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Neisseria meningitidis bacteria gram stain

Meningococcal Disease

What is it?

Meningococcal disease is caused by the bacterium Neisseria meningitidis. 

Meningococcal disease can cause meningitis (swelling of the lining of the brain and spinal cord) and septicemia (a bacterial infection in the bloodstream).

Common symptoms of meningitis include fever, headache, and a stiff neck. Septicemia often causes symptoms such as fever, chills, muscle aches, and, in later stages, a dark purple rash.

There are three types of vaccination for meningococcal:

One type protects against serogroups A, C, W, and Y

Another type protects against serogroup B

The third type is a pentavalent vaccine, which means it protects against all 5 serogroups.

Meningococcal ACWY Options:

Meningococcal B Options:

Pentavalent (ABCWY) Options:

What's the difference between them?

For meningococcal ACWY, one dose at 11-12 years old and a booster at age 16 is recommended 


Meningococcal B is not a required vaccination. It is recommended if you have certain conditions or are high risk, but you can also choose to get vaccinated even if you are not in those categories. If you have questions or are interested in receiving this vaccine, please talk to your doctor.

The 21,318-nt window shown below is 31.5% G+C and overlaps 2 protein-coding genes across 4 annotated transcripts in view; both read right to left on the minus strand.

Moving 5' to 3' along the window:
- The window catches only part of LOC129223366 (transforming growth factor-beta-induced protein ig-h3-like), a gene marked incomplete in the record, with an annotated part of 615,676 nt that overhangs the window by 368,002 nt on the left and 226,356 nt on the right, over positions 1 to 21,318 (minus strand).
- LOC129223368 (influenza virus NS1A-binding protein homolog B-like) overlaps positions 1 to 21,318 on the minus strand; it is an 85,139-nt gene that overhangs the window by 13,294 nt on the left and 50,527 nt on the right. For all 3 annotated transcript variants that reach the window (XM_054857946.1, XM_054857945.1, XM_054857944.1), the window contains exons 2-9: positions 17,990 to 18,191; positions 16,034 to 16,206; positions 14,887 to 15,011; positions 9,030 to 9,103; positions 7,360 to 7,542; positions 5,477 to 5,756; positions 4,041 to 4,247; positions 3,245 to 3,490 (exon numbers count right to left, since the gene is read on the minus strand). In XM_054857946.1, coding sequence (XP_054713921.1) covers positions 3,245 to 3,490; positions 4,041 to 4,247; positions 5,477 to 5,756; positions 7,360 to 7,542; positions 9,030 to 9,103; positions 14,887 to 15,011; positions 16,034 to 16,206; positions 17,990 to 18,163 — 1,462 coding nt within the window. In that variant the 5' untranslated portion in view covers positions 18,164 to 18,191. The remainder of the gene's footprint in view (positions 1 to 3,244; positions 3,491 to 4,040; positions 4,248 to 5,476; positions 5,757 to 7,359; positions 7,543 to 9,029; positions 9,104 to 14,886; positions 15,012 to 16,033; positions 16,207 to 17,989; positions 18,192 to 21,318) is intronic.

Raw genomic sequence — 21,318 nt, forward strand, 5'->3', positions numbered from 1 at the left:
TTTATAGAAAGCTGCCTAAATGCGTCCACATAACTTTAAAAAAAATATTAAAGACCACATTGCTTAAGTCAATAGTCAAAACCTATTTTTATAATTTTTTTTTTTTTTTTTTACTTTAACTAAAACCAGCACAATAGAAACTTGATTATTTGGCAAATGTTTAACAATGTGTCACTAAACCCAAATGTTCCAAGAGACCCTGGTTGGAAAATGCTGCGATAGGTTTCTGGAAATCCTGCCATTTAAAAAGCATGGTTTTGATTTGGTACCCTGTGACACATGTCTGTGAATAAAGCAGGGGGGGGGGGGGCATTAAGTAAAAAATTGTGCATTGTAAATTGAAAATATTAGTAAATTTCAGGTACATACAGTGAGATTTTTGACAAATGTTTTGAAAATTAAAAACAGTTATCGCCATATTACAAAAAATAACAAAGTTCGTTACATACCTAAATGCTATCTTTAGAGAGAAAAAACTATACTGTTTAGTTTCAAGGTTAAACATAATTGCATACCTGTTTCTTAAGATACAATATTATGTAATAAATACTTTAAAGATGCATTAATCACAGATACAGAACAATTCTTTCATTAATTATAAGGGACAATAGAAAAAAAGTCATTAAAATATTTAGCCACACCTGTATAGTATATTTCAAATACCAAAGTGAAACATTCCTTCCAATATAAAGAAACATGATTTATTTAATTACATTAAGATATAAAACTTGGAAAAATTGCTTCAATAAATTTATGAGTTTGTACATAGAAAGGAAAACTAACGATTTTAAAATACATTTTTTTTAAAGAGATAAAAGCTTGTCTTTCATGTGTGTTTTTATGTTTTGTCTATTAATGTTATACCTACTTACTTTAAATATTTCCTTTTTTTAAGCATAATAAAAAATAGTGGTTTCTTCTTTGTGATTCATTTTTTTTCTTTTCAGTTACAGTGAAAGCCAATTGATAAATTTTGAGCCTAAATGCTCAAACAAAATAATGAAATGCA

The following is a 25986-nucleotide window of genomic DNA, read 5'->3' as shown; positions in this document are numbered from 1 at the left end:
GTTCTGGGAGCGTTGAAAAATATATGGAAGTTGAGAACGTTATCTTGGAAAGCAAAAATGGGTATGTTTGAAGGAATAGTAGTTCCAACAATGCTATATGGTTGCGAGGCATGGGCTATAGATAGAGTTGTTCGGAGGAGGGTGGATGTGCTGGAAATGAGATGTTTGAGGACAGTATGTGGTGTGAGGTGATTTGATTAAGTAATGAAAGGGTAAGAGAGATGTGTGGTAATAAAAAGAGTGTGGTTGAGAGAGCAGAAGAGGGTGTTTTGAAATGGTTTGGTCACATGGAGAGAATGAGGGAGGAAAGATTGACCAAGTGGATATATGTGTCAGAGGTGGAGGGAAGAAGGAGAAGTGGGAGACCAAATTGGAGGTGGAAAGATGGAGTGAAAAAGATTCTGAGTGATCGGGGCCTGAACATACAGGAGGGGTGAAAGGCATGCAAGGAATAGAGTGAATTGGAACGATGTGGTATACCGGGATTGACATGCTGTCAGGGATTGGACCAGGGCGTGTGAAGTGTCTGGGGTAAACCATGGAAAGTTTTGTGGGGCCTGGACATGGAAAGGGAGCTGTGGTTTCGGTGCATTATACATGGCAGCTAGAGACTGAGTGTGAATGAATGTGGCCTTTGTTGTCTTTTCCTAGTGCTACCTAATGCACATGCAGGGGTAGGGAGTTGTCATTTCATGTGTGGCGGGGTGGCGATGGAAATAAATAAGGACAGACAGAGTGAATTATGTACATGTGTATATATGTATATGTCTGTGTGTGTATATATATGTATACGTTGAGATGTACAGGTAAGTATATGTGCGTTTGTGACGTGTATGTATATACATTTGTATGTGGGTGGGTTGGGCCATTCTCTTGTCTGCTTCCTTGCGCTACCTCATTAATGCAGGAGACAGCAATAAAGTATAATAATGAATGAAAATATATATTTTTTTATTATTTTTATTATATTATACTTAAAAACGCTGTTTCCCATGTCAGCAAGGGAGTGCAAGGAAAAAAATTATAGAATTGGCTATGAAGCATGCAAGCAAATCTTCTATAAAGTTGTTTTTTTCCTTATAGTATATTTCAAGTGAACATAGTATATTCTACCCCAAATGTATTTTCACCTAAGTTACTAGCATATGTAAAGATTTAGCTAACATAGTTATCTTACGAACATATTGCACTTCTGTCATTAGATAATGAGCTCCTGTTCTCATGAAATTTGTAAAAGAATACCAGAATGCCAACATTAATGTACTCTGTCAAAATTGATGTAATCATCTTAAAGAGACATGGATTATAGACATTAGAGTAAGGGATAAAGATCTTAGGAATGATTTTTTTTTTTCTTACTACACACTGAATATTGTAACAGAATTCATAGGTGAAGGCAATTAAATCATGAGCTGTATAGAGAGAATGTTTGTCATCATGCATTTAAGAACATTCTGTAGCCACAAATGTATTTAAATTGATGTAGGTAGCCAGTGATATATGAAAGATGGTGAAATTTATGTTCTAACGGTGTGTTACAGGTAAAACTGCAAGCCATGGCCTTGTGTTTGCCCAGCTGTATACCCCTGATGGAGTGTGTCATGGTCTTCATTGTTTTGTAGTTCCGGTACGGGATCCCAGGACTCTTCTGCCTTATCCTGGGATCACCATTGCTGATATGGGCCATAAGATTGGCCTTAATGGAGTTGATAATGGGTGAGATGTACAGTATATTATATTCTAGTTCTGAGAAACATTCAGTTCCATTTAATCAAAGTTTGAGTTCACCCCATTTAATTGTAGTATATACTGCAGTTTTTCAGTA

For the menigococcal B vaccine, the doses depend on which vaccine you receive.

Bexsero is always a 2-dose series.

Trumenba is 2 doses if you are not high risk and 3 doses if you are high risk.

If you are high risk, the vaccine is recommended for people age 10 or older.

It is recommended for age 16-18 for people who are not high-risk.

Penbraya is approved for ages 10-25, and is a 2-dose series (doses 6 months apart).

Bexsero also provides some protection against gonorrhea because one of the active ingredients is outer membrane vesicles (OMVs), which contain surface antigens that are similar to proteins found on the surface of Neisseria gonorrhoeae, which causes gonorrhea.

For more information about meningococcal vaccination, click here

Relevant Terms

  • Bacteria: A type of single-celled organism. Some can cause disease, but many are harmless and some actually benefit humans by living in the intestines and helping with digestion 

  • Bacterium: The singular of bacteria (one bacterium, two bacteria)

  • Meningitis: inflammation of the lining of the brain and spinal cord

  • Paralysis: the inability to voluntarily move a muscle

  • Septicemia: a dangerous and sometimes deadly bacterial infection in the bloodstream

  • Serotype/serogroup: a group of strains within a species that share a particular type of surface structure.

  • Strain: Within a particular species there can be a lot of genetic diversity. A strain refers to one member of that species. 

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